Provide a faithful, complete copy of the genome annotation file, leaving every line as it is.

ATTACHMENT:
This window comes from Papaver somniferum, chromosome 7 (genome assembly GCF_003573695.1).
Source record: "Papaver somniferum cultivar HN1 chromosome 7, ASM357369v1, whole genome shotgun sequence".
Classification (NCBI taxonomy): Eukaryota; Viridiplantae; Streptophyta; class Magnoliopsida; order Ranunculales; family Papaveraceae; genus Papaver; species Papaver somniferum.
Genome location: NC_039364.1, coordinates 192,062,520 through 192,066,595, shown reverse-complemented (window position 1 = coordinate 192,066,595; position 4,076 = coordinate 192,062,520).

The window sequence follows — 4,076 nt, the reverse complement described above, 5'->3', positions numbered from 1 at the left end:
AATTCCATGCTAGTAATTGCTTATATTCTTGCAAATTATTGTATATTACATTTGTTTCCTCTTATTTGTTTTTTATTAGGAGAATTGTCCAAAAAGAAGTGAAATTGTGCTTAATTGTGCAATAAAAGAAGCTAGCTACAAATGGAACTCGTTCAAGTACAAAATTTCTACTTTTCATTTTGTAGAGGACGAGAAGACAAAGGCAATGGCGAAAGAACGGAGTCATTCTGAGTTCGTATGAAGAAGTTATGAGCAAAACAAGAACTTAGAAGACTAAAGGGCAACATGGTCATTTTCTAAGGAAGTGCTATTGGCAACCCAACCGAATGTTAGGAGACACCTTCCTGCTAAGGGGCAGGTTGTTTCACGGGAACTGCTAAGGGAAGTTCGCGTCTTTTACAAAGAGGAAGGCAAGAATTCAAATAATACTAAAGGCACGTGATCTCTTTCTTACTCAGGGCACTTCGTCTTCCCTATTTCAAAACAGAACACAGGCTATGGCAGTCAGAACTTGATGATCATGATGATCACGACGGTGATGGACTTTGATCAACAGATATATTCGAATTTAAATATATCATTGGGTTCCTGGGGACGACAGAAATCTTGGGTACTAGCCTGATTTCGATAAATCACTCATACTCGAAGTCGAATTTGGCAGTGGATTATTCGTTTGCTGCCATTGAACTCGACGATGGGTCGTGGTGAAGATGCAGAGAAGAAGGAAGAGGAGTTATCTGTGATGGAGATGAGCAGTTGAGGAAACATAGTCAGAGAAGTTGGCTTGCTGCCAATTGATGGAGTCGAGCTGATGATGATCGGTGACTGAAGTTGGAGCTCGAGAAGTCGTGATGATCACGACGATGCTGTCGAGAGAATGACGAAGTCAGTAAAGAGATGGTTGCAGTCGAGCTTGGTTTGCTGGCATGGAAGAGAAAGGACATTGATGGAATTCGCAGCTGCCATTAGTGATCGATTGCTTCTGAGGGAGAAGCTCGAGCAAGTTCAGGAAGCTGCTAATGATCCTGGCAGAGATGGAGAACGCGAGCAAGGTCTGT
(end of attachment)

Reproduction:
This window comes from Papaver somniferum, chromosome 7 (genome assembly GCF_003573695.1).
Source record: "Papaver somniferum cultivar HN1 chromosome 7, ASM357369v1, whole genome shotgun sequence".
Classification (NCBI taxonomy): Eukaryota; Viridiplantae; Streptophyta; class Magnoliopsida; order Ranunculales; family Papaveraceae; genus Papaver; species Papaver somniferum.
Genome location: NC_039364.1, coordinates 192,062,520 through 192,066,595, shown reverse-complemented (window position 1 = coordinate 192,066,595; position 4,076 = coordinate 192,062,520).

The window sequence follows — 4,076 nt, the reverse complement described above, 5'->3', positions numbered from 1 at the left end:
AATTCCATGCTAGTAATTGCTTATATTCTTGCAAATTATTGTATATTACATTTGTTTCCTCTTATTTGTTTTTTATTAGGAGAATTGTCCAAAAAGAAGTGAAATTGTGCTTAATTGTGCAATAAAAGAAGCTAGCTACAAATGGAACTCGTTCAAGTACAAAATTTCTACTTTTCATTTTGTAGAGGACGAGAAGACAAAGGCAATGGCGAAAGAACGGAGTCATTCTGAGTTCGTATGAAGAAGTTATGAGCAAAACAAGAACTTAGAAGACTAAAGGGCAACATGGTCATTTTCTAAGGAAGTGCTATTGGCAACCCAACCGAATGTTAGGAGACACCTTCCTGCTAAGGGGCAGGTTGTTTCACGGGAACTGCTAAGGGAAGTTCGCGTCTTTTACAAAGAGGAAGGCAAGAATTCAAATAATACTAAAGGCACGTGATCTCTTTCTTACTCAGGGCACTTCGTCTTCCCTATTTCAAAACAGAACACAGGCTATGGCAGTCAGAACTTGATGATCATGATGATCACGACGGTGATGGACTTTGATCAACAGATATATTCGAATTTAAATATATCATTGGGTTCCTGGGGACGACAGAAATCTTGGGTACTAGCCTGATTTCGATAAATCACTCATACTCGAAGTCGAATTTGGCAGTGGATTATTCGTTTGCTGCCATTGAACTCGACGATGGGTCGTGGTGAAGATGCAGAGAAGAAGGAAGAGGAGTTATCTGTGATGGAGATGAGCAGTTGAGGAAACATAGTCAGAGAAGTTGGCTTGCTGCCAATTGATGGAGTCGAGCTGATGATGATCGGTGACTGAAGTTGGAGCTCGAGAAGTCGTGATGATCACGACGATGCTGTCGAGAGAATGACGAAGTCAGTAAAGAGATGGTTGCAGTCGAGCTTGGTTTGCTGGCATGGAAGAGAAAGGACATTGATGGAATTCGCAGCTGCCATTAGTGATCGATTGCTTCTGAGGGAGAAGCTCGAGCAAGTTCAGGAAGCTGCTAATGATCCTGGCAGAGATGGAGAACGCGAGCAAGGTCTGT